In Professor Wile’s T’ai Chi’s Ancestors: The Making of an Internal Martial Art (ISBN: 0-912059-04-4) we find the Ming General’s well-known training manual from the 1500’s, complete with his illustrations of the 32-method sequence which made up his system of pugilism.  These 32 methods, cherry-picked from the combative systems of General Chi’s era and bearing such familiar names as Golden Cock Stands on One Leg, Bend Single Whip and Seven Stars Posture, are the core methods of Tai Chi Chuan.


One may therefore postulate that, upon being demobilized after the fall of the Ming Dynasty in the 1640's, Chen Wan-ting returned to his home and family with this manual in his baggage.  Subsequently, influenced by the sequences preserved at the Shaolin Temple which was only 40 miles away from Chen Village, his descendants re-ordered and evolved the General’s system into the Chen style of today from which all other styles, including that of the Yangs, are derived.

 

In the martial traditions of the Wu / Haos,  Yangs, and the Manchurian Wu’s of Beijing collections of documents were developed in the late Nineteenth and early Twentieth Centuries which we have come to know collectively as The Tai Chi Classics. A large number of them were kept secret by the Wu and Yang families who revealed their existence to the world only in 1979-1980.  They have been anthologized by Professor Wile in his Lost T’ai-chi Classics of the Late Ch’ing Dynasty (ISBN: 0-7914-2654-8) and in the Wu family’s text cited above (of which a new edition has just come out published by Jonathan Krehm). 

 

These writings share certain characteristics although they are from different creative hands.  They assert a connection between Tai Chi and Taoism, speak of combative methods without actually illustrating them, rely upon Taoist cosmology (although sometimes poorly transmitted), and make no reference to the catastrophic historical events of the period.  (We must remember  that the art emerges to the world from the maelstrom of the Tai-ping rebellion, a catastrophe which resulted in an estimated 30,000,000 dead. Casually speaking of trips back and forth between Yongnian and Chen Village for training does not match what was transpiring in that part of the country!) Also, they are generally anonymous or attributed to mythical figures such as Chan San Feng,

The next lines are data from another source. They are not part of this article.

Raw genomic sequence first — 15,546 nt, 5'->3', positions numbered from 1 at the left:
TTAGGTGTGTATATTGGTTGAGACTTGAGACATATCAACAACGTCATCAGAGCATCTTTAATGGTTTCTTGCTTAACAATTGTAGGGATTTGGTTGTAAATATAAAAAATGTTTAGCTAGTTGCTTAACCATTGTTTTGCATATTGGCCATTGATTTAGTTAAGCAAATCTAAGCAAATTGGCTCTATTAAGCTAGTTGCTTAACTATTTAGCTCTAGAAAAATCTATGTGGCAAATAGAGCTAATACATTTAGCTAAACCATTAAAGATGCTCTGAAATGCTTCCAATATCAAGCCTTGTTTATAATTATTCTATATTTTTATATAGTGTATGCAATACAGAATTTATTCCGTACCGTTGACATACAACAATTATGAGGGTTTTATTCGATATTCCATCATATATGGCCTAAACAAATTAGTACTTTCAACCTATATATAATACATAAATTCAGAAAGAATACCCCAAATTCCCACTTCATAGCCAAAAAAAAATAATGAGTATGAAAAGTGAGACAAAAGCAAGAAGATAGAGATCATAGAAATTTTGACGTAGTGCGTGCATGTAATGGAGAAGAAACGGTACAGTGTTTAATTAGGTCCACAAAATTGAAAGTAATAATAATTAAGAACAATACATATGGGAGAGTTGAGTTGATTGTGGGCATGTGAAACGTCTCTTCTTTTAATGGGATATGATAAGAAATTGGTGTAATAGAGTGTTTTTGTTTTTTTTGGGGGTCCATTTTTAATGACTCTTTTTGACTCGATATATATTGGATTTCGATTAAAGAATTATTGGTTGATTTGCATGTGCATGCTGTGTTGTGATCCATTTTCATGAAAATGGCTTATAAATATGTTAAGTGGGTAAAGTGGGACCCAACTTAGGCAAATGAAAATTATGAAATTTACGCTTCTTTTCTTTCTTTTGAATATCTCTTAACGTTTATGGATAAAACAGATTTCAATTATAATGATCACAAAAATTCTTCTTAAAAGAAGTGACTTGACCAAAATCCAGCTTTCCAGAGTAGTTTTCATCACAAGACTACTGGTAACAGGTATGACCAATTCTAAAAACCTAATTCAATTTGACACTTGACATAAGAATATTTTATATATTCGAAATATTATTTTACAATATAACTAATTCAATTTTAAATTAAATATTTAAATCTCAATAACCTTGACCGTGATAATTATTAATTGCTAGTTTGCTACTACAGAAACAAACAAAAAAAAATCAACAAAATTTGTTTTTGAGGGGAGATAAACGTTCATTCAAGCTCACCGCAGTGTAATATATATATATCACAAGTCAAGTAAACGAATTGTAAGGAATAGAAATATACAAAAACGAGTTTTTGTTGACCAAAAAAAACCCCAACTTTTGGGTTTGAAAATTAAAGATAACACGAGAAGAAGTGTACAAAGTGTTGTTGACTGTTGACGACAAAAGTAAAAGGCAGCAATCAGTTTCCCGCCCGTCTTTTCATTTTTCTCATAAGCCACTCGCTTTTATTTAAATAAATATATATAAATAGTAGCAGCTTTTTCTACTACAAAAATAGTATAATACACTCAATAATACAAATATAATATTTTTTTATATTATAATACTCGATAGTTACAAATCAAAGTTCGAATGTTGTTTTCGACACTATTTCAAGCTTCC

The Tai Chi Classics are utterly unlike General Chi’s text which alludes to no religion or philosophy, responds to a specific historical crisis (the Japanese occupation of Chinese coastal regions), and is presented as the acknowledged work of a specific historical figure complete with his illustrations.  If any single person is to be cited as the founder of what came to be known as Tai Chi, it would seem to be the General – and yet few today know his name.

 

The reason for this is that he did not transmit his method as a family art.  He was a figure of great national importance - but Tai Chi became commoditized and franchised.  It came into the possession of a small number of families and was passed along by them in the context of family lineages.  It was subjected to a branding process that has resulted in the competing systems of Tai Chi we have today.

 

In the period subsequent to the fall of the Gang of Four and end of Chairman Mao’s Cultural Revolution, many attempts have been made to rationalize the historical account by subordinating it to various versions of the Chan San-feng myth. All of these accounts essentially constitute efforts at erecting a prophylactic barrier between the myth and the historical research of T’ang Hao in Chen Village.  Often the promoters of these accounts go to the extent of accusing T’ang Hao of having actually falsified the evidence and his findings.

 

These newer theories usually involve recently discovered documents (which are never made available for forensic examination) and generally centre on the figure of someone called Wang Tsung-yueh who is supposed to have been a martial descendant of the immortal hermit of Wudang mountain and who is supposed to have shared his martial art with the Chens.  This has the neat effect of obscuring General Chi’s role while minimizing the creative role of the Chens, concealing Yang Lu-chan’s servile relationship to them, while also preserving for the Yangs a martial lineage of romantic and semi-divine origin.  On the part of some Tai Chi enthusiasts and masters, adherence to such theories are held to be indicative of lineage loyalty.  This can occasionally be conflated with the new Chinese nationalism.